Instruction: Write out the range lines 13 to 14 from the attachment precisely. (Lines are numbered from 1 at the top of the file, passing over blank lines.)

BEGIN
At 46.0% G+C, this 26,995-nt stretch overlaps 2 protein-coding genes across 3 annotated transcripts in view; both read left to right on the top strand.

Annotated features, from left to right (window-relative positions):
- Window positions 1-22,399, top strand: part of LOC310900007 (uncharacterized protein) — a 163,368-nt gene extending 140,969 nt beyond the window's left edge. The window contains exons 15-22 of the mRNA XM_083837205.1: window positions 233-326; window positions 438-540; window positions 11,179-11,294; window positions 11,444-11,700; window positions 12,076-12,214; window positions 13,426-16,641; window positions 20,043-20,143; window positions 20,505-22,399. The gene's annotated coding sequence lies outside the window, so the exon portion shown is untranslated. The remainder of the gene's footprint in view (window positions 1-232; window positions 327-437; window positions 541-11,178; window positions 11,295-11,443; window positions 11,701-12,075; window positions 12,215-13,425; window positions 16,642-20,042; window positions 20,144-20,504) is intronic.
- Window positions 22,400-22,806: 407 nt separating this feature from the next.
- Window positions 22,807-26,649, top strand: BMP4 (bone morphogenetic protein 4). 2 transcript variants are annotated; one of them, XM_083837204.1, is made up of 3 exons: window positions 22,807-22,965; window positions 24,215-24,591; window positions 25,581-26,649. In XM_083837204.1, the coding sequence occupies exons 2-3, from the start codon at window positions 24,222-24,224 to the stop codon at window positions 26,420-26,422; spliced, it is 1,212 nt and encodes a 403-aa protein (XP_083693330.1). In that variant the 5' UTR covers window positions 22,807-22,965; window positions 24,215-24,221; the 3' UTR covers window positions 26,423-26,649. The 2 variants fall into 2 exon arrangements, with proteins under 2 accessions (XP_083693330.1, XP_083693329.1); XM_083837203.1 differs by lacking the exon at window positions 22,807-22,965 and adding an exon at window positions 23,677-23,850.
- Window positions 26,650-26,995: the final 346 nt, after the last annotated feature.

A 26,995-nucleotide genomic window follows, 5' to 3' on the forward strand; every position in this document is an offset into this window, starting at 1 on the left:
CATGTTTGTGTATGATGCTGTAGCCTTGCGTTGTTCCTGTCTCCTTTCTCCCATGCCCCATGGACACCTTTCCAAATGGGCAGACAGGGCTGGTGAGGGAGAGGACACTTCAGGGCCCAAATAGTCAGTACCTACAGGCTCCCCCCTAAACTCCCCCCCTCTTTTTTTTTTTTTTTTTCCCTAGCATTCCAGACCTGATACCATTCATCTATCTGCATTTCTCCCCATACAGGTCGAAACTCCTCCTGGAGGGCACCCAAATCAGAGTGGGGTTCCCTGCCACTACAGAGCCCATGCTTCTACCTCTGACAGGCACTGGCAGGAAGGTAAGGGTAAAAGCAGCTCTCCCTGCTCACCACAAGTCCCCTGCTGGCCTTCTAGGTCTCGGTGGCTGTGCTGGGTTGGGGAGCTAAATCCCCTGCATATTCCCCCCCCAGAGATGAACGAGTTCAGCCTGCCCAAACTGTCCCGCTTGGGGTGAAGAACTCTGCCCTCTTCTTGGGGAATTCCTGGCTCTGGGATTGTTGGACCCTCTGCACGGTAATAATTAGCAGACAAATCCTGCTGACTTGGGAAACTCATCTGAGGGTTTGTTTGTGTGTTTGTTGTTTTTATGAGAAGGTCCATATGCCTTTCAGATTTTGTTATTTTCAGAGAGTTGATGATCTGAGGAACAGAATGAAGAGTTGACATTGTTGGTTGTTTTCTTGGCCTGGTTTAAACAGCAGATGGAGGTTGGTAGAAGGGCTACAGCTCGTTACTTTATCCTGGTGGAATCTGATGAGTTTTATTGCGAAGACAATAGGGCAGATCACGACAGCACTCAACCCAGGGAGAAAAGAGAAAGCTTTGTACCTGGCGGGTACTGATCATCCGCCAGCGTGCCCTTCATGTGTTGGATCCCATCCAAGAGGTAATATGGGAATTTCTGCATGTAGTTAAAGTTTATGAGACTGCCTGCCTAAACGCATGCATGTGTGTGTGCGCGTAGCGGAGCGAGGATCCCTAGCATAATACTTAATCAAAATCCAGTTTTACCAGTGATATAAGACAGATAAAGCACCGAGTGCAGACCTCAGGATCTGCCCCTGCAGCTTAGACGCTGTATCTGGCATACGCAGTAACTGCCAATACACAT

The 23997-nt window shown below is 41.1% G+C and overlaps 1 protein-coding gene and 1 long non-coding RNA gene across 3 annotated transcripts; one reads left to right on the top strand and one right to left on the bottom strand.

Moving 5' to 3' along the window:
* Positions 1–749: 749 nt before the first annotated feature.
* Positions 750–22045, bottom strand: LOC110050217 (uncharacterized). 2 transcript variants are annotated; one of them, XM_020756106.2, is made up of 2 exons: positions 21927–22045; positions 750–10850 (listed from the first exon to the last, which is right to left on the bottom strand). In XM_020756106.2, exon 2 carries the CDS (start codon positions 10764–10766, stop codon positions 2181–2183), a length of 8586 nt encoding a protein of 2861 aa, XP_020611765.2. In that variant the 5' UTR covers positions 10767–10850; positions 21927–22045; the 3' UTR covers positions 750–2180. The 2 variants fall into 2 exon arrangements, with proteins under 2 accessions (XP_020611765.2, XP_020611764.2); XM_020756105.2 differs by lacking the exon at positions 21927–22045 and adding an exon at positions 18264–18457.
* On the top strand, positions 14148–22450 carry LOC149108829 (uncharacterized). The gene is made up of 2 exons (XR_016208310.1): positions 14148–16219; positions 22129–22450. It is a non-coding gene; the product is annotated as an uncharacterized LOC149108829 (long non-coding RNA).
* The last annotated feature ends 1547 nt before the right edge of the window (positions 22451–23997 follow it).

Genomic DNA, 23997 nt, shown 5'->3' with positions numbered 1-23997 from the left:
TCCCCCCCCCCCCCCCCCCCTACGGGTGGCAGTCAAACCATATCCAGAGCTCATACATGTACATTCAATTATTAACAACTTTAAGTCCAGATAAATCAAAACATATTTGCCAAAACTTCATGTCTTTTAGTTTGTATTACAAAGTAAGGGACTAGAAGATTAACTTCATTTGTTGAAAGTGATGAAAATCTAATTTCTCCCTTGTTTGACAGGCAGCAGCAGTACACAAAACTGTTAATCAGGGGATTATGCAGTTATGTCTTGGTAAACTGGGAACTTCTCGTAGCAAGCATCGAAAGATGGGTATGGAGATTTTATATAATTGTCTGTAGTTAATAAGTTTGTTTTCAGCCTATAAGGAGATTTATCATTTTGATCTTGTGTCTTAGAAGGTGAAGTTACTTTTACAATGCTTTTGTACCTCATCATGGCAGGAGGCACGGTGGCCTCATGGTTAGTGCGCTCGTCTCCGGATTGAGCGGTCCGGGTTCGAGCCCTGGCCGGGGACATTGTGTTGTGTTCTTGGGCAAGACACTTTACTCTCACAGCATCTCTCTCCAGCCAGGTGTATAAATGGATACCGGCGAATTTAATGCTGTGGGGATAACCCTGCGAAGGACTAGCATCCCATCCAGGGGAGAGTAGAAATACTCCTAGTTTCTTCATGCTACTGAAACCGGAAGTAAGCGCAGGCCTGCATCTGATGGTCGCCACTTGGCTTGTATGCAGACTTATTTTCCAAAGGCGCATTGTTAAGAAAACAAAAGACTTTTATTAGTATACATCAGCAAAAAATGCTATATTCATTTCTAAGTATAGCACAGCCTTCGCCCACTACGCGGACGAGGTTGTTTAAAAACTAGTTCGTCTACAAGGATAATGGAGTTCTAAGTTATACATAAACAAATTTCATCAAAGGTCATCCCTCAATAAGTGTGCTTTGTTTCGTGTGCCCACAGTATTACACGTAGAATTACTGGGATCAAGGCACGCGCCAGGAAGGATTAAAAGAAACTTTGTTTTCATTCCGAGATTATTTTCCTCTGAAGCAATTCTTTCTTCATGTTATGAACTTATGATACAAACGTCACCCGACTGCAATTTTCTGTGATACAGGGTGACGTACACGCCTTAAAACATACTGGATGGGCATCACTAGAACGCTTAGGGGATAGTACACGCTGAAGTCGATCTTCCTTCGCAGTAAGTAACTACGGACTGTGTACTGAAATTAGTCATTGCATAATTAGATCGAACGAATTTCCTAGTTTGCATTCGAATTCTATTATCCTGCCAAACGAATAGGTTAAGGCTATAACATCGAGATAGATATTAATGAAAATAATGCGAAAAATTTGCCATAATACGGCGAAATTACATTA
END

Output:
* On the top strand, positions 14148–22450 carry LOC149108829 (uncharacterized). The gene is made up of 2 exons (XR_016208310.1): positions 14148–16219; positions 22129–22450. It is a non-coding gene; the product is annotated as an uncharacterized LOC149108829 (long non-coding RNA).
* The last annotated feature ends 1547 nt before the right edge of the window (positions 22451–23997 follow it).